Despite how some may make it sound, spreading Ban the Box laws do not prohibit employers from using criminal background checks. Instead, the laws are designed to keep the question, “Have you been convicted of a crime?” off job applications to give applicants with a criminal history a greater chance of getting through an employer’s initial “weeding out” process.
Even the Equal Employment Opportunity Commission (EEOC) has acknowledged that employers have the right to use criminal background information in employment decisions.
However, it is clear that some Ban the Box initiatives impose more restrictive conditions on the use of criminal background checks. These limitations often are in addition to the already narrow procedures suggested in the EEOC guidelines for the use of arrest and conviction records in hiring.
The basic purpose of both Ban the Box and the EEOC guidelines is to improve the chances of ex-offenders finding jobs. When one in four Americans has an arrest or conviction record, the pool of potential employees with a completely clean criminal history is small. And all of us would agree that having an ex-offender return to civil society with a stable job and the income afforded thereby is far better than becoming a repeat, repeat, repeat offender. Clearly, this desirable outcome is harder (if not impossible) to achieve if you impose a blanket exclusion on hiring for any crime.
This all creates a moving target for employers who are trying to comply with the rules and still make good hires. The EEOC has presented a difficult but stable policy position over the past couple years, but Ban the Box is another story.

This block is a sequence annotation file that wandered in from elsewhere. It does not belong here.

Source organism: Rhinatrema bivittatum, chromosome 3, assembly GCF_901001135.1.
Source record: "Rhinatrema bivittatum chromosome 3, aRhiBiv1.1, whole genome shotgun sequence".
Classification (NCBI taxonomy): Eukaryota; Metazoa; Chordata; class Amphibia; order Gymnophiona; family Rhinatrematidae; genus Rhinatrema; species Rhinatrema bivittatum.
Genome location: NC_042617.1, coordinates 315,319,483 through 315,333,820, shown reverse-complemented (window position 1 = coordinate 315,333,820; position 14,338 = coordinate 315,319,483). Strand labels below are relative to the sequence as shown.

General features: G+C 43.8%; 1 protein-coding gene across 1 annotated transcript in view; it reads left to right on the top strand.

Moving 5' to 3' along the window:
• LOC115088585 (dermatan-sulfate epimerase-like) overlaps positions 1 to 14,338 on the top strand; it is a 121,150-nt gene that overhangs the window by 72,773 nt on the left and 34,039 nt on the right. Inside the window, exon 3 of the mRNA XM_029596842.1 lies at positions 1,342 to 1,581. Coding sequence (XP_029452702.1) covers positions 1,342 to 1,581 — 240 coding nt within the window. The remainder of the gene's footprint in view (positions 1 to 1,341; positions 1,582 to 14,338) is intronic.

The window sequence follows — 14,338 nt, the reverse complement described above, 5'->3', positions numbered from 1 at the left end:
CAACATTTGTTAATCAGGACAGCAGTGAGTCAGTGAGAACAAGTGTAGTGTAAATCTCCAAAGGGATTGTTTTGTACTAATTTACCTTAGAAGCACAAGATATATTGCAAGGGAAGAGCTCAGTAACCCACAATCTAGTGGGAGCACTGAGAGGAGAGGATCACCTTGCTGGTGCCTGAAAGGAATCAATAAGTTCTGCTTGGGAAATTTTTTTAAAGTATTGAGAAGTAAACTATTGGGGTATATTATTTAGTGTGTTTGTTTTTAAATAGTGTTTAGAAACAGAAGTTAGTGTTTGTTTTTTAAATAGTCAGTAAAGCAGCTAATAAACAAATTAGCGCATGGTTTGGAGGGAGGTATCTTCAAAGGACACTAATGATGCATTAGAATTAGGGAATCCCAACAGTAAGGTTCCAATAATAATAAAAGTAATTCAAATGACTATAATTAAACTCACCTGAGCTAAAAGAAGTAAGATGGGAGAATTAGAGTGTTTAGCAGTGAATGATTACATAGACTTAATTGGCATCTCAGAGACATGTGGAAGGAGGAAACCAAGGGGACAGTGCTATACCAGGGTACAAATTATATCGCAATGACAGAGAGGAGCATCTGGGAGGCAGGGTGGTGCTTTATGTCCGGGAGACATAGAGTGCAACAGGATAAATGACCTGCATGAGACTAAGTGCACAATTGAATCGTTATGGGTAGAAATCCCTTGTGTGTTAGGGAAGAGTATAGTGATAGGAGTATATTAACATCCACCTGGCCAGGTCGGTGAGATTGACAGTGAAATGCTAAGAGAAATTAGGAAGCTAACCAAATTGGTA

The State of Ban the Box
There are now at least 12 states and 66 cities, counties, and other jurisdictions, including the District of Columbia, that have some form of Ban the Box legislation. Other states and jurisdictions are actively considering adopting similar rules. In all cases, Ban the Box forbids the use of blanket exclusion policies that would make it very unlikely for ex-offenders to even be considered for a job.
The problem is that there are many local variants on the theme requiring different processes. Thus, in one jurisdiction, a business might have to wait until they are at the point of offering a job to someone before they can execute a criminal background check. In others, it might be when the applicant is selected for an interview, and so forth.
An employer who hires in more than one Ban the Box jurisdiction might have to use very different employment processes. These disparate processes introduce cost and time to an already complicated recruiting and onboarding scenario. Even an employer who hires in only one jurisdiction faces an uncertain prospect where local and Federal law may conflict, or when local rules are not tested or clear.
A Strategy for Compliance
We think an employer’s best general strategy is to devise an employment process that complies with the EEOC guidelines, and then evaluate whether it also complies with the local Ban the Box rules. Blanket exclusion policies are non-compliant under EEOC and most Ban the Box, and therefore should be avoided.
Given this, the EEOC process, with its criteria for exclusions based on factors that are “job-related and a business necessity,” leads to individualized assessments that are the aim of most Ban the Box laws. This process may raise routine hiring costs for employers, but it does offer a compliance strategy that can avoid the much higher costs of litigation.
Finally, there is one more trend emerging that may help to reduce employers’ liabilities in hiring. A number of states have enacted laws to make negligent hiring and retention lawsuits less commonplace, with one explicit goal being to improve convicts’ chances for re-entry. If laws like these become widespread, the employers’ incentive to use blanket or aggressive criminal background exclusions could be lowered.
Taken together, well-designed background check processes and limited liability might actually improve the prospects for anti-recidivism. That would be a win for all.